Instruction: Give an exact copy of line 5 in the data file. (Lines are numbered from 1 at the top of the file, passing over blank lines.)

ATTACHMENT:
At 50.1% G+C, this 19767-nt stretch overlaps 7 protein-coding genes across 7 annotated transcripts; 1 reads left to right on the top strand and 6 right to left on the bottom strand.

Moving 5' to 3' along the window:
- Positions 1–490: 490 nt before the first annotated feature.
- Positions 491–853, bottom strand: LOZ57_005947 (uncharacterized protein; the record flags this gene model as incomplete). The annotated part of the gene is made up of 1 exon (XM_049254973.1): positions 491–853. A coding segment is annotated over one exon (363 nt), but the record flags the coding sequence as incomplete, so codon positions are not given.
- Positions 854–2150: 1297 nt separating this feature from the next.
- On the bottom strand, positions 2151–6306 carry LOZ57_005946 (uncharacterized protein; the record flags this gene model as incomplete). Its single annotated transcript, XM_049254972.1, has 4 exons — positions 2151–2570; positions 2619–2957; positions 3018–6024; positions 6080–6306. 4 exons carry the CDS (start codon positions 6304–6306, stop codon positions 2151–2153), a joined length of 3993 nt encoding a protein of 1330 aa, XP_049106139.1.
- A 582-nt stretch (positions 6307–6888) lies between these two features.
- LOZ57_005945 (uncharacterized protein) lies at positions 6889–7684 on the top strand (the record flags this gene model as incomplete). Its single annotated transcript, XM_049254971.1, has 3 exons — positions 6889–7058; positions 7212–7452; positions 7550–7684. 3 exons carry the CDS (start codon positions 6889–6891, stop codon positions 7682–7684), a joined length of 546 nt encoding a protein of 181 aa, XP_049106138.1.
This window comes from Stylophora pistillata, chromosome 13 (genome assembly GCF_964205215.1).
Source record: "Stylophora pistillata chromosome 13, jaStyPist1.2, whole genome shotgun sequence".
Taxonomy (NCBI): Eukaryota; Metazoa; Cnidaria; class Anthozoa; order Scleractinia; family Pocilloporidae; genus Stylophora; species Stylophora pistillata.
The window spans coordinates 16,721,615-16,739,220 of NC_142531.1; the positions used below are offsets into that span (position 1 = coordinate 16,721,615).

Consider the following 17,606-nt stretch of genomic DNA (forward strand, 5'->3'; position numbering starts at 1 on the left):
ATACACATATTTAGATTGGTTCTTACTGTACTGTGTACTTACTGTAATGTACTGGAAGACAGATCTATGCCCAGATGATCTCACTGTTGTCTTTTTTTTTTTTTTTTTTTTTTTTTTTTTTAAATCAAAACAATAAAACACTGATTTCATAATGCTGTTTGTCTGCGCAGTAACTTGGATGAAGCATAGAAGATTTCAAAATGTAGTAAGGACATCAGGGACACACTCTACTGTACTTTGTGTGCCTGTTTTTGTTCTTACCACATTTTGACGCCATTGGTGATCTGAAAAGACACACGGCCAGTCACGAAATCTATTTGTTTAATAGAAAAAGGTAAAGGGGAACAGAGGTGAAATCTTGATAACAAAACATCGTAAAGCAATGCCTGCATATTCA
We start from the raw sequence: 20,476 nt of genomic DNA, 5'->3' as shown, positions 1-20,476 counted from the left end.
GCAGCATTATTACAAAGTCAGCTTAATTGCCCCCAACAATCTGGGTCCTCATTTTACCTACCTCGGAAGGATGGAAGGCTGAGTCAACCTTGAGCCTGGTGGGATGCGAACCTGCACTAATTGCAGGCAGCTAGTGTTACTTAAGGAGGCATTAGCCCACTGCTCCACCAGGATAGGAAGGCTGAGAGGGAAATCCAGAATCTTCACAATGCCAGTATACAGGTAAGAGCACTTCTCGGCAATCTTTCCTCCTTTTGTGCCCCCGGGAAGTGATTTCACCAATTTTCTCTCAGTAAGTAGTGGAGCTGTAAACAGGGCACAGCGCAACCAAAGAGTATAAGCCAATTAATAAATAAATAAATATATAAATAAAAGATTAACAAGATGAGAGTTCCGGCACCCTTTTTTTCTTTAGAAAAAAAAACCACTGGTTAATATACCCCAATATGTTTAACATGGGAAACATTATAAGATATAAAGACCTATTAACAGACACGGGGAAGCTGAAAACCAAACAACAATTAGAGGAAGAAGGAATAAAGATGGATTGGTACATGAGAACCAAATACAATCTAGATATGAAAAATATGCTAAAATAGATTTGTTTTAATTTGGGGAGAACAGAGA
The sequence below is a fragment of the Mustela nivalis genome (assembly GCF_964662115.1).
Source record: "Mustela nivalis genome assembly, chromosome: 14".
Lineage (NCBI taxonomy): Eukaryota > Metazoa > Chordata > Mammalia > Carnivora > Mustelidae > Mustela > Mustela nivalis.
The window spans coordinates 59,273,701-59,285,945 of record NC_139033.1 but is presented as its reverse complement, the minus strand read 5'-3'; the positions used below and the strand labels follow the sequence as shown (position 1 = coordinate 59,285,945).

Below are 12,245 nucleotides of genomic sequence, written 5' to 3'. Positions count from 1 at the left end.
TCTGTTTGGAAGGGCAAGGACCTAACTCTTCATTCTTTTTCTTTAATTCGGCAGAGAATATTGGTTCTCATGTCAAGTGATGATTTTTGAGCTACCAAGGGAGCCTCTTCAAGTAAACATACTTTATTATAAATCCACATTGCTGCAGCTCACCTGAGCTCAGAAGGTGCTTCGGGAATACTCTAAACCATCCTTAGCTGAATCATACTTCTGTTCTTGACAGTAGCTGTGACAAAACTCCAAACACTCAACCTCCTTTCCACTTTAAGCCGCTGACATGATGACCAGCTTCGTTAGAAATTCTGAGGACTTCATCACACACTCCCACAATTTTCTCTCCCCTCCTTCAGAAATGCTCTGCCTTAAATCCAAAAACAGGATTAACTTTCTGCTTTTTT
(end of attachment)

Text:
- Positions 854–2150: 1297 nt separating this feature from the next.